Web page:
I'm sure the woman who signed her name to the letter would take issue what that.  But–no surprise–there is no email address or other contact information for her.  If you go to the company's website, you can't find any information about who's running the place.  You can't get a straight answer about what they do, who you work with if you hire them, or what the real agenda of this free workshop is.

Correction 1/27/11:  The website included in the letter was not the same as the their corporate site, which did include the information mentioned above.  But I had to find it by Googling the company's name.  If your marketing makes you feel the need to make it hard for people to figure out who you are, you need different marketing (or a different company).   

Parents and students, don't trust a private counselor, tutor or test prep company whose pitch makes you feel scared, guilty or inadequate.  There are plenty of those emotions going around already in college admissions, and the harder a company works to exacerbate them, the less likely they'll work hard enough to make you feel better when you hire them.

And to the private counselors out there, we have to be better than this.  We're in an unregulated industry with absolutely no barrier to entry.  There are plenty of good people doing what we do who want to help kids and do a good job.  The best thing we could do for families and for our industry is to be so undeniably good, so unquestionably committed to running fair and honest businesses that the differences between us and the people who send these letters will be obvious.

“Everybody is doing it”

"Everybody's doing it" is rarely a good reason to do things, especially in high school.  And the way you prepare for college is no exception. 

If everybody else has tutors in four subjects and a year-long program to prepare for the SAT, it's easy to feel that you should do the same thing.

If everybody else is talking about "doing some community service for college apps," you might start to feel like you should find an easy, non-committal community service project where you can accrue some hours.

If everybody else is stressed, sleepless and waiting for an admission to a highly selective college to make the last three years of academic boot camp worth it, you might take on that same attitude.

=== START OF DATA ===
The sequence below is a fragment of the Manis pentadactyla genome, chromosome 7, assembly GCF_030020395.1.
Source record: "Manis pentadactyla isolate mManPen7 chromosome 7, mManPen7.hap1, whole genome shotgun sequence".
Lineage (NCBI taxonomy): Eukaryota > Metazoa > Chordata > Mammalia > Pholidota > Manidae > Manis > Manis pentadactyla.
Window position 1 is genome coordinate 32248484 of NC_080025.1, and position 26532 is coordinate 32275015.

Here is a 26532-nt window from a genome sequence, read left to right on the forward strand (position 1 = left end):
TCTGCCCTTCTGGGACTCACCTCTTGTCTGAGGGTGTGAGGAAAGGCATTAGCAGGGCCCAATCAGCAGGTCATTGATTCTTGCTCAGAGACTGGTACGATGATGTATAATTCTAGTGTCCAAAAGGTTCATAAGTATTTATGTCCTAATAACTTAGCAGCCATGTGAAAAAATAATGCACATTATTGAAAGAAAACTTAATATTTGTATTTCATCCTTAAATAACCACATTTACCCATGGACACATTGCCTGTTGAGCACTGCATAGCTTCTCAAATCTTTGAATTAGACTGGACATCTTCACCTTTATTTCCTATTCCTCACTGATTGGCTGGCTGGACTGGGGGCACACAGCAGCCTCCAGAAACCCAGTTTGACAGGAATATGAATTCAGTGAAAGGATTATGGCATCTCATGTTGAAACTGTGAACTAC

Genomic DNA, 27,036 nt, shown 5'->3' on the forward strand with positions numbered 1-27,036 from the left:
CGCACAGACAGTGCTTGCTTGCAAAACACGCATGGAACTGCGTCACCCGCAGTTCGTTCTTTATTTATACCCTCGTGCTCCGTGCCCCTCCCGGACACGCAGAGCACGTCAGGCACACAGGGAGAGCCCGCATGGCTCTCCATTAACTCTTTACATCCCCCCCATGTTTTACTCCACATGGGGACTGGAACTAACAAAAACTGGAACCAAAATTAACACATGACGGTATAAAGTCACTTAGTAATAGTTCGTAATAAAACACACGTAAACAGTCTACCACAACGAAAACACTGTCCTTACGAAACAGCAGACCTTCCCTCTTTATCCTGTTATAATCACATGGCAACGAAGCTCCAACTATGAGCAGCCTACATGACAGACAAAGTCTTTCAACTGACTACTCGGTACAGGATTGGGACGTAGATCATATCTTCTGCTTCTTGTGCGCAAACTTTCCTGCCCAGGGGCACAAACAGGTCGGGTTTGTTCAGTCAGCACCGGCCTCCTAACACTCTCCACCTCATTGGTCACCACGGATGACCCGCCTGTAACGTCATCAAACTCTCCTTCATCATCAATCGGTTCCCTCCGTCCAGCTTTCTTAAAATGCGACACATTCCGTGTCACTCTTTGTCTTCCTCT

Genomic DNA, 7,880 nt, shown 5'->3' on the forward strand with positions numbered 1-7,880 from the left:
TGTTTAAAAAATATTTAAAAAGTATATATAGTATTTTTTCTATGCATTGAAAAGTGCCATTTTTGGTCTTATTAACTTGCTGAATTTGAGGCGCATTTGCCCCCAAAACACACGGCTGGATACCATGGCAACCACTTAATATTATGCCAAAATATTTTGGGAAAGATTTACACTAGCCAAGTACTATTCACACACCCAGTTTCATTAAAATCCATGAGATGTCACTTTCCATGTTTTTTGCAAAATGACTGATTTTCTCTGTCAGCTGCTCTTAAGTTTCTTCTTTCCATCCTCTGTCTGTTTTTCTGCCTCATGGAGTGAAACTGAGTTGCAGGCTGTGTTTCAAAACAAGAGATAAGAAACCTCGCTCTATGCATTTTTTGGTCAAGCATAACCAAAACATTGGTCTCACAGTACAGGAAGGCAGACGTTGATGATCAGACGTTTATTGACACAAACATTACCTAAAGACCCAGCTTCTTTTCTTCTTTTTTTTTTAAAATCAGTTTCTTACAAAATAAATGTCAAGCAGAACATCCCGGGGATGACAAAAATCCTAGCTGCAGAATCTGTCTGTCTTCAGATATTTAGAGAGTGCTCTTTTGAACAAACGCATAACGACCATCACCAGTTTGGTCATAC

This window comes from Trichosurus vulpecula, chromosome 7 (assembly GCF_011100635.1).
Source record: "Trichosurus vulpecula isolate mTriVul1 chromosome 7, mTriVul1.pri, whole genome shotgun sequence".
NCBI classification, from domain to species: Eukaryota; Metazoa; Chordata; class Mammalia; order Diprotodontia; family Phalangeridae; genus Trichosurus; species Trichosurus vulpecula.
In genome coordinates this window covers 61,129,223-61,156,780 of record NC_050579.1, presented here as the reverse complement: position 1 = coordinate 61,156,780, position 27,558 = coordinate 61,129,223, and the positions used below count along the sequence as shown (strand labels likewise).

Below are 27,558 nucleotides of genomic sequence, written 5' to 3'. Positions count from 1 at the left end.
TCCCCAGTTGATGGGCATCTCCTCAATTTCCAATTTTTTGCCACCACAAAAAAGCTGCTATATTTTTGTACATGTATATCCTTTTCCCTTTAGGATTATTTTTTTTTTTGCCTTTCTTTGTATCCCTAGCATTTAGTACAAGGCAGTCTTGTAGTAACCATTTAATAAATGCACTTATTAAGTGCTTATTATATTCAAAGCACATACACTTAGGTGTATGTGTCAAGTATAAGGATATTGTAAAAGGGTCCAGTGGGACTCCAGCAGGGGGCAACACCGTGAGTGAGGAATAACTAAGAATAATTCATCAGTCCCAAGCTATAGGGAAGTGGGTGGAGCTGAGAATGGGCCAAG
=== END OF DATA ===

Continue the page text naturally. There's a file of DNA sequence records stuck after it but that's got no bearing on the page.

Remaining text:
If other parents talk incessantly about their connections at an Ivy League school who are "very influential" (those reportedly influential connections almost never are, by the way), you might feel like you're failing your own kid by not knowing the right people. 

If everybody else wants to go to the same 25 colleges, it's understandable why you'd start to believe that those must be the only 25 colleges worth attending.

But like virtually any action motivated by peer-pressure and the fact that "Everybody's doing it,"

1) Just because everybody is doing it doesn't make it a good idea.

2) You're almost always better off ignoring what everybody else is doing and instead making your own informed decisions. 

What if none of this mattered for college admissions?

What if all colleges were exactly the same, and everyone were guaranteed a spot in one as long as you graduated from high school?  Whatever your GPA, whatever activities you did or didn't do, you'd get into the same college everybody else gets into. 

What would you change about your life if none of this mattered for admission to college? 

Your answers say a lot about you, your motivation, and just how many of your decisions are being driven by what you think colleges want you to do.

With the exception of preparing for and taking the SAT/ACT (which nobody likes to do), the most engaged students aren't spending their time trying to please colleges.  They're taking difficult classes, studying and participating in activities because that's what they really want to be doing. 

They have enough faith in themselves to know that their future isn't dependent on an admission to one particular dream school.  They're living much of their high school lives as if none of this mattered for admission to college.   

And they're standing out because of it.

What schools, businesses and organizations can learn from Southwest Airlines

Time Magazine ran a story today about a Southwest Airlines pilot delaying his departure of a full airplane so they could wait for a grandfather who was trying to get to his grandson's funeral.  The article points out that this was a courageous decision, as the pilot risked the wrath of angry travelers who might end up missing their connections at the next stop. But I didn't think his decision was all that surprising.  Not only was it the humane thing to do, but Southwest Airlines doesn't let corporate policy get in the way of doing the right thing. 

From page 289 of Nuts!: Southwest Airlines’ Crazy Recipe for Business and Personal Success.